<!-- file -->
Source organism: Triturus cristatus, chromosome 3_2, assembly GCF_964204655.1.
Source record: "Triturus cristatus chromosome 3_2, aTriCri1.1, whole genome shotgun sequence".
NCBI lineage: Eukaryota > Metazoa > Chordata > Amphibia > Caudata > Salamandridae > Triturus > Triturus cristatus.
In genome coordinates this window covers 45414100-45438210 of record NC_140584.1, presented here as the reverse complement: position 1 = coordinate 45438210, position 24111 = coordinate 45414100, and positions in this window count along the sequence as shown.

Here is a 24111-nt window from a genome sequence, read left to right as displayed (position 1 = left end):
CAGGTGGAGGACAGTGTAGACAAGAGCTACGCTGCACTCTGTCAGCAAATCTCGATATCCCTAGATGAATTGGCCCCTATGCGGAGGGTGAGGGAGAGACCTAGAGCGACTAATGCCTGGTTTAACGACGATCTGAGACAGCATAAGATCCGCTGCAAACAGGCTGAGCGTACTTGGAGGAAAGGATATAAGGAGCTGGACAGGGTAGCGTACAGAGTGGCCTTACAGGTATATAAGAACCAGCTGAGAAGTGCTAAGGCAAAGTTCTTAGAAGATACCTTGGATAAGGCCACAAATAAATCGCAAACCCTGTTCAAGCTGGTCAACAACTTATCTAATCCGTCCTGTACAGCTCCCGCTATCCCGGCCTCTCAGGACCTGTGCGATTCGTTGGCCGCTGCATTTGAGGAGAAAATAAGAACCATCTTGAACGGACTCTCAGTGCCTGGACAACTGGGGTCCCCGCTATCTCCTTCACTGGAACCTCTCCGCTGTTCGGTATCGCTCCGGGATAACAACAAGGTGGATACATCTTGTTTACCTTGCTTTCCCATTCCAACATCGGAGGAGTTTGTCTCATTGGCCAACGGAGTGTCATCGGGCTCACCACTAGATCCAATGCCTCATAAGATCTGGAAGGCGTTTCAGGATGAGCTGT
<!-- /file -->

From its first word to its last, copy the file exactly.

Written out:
Source organism: Triturus cristatus, chromosome 3_2, assembly GCF_964204655.1.
Source record: "Triturus cristatus chromosome 3_2, aTriCri1.1, whole genome shotgun sequence".
NCBI lineage: Eukaryota > Metazoa > Chordata > Amphibia > Caudata > Salamandridae > Triturus > Triturus cristatus.
In genome coordinates this window covers 45414100-45438210 of record NC_140584.1, presented here as the reverse complement: position 1 = coordinate 45438210, position 24111 = coordinate 45414100, and positions in this window count along the sequence as shown.

Here is a 24111-nt window from a genome sequence, read left to right as displayed (position 1 = left end):
CAGGTGGAGGACAGTGTAGACAAGAGCTACGCTGCACTCTGTCAGCAAATCTCGATATCCCTAGATGAATTGGCCCCTATGCGGAGGGTGAGGGAGAGACCTAGAGCGACTAATGCCTGGTTTAACGACGATCTGAGACAGCATAAGATCCGCTGCAAACAGGCTGAGCGTACTTGGAGGAAAGGATATAAGGAGCTGGACAGGGTAGCGTACAGAGTGGCCTTACAGGTATATAAGAACCAGCTGAGAAGTGCTAAGGCAAAGTTCTTAGAAGATACCTTGGATAAGGCCACAAATAAATCGCAAACCCTGTTCAAGCTGGTCAACAACTTATCTAATCCGTCCTGTACAGCTCCCGCTATCCCGGCCTCTCAGGACCTGTGCGATTCGTTGGCCGCTGCATTTGAGGAGAAAATAAGAACCATCTTGAACGGACTCTCAGTGCCTGGACAACTGGGGTCCCCGCTATCTCCTTCACTGGAACCTCTCCGCTGTTCGGTATCGCTCCGGGATAACAACAAGGTGGATACATCTTGTTTACCTTGCTTTCCCATTCCAACATCGGAGGAGTTTGTCTCATTGGCCAACGGAGTGTCATCGGGCTCACCACTAGATCCAATGCCTCATAAGATCTGGAAGGCGTTTCAGGATGAGCTGT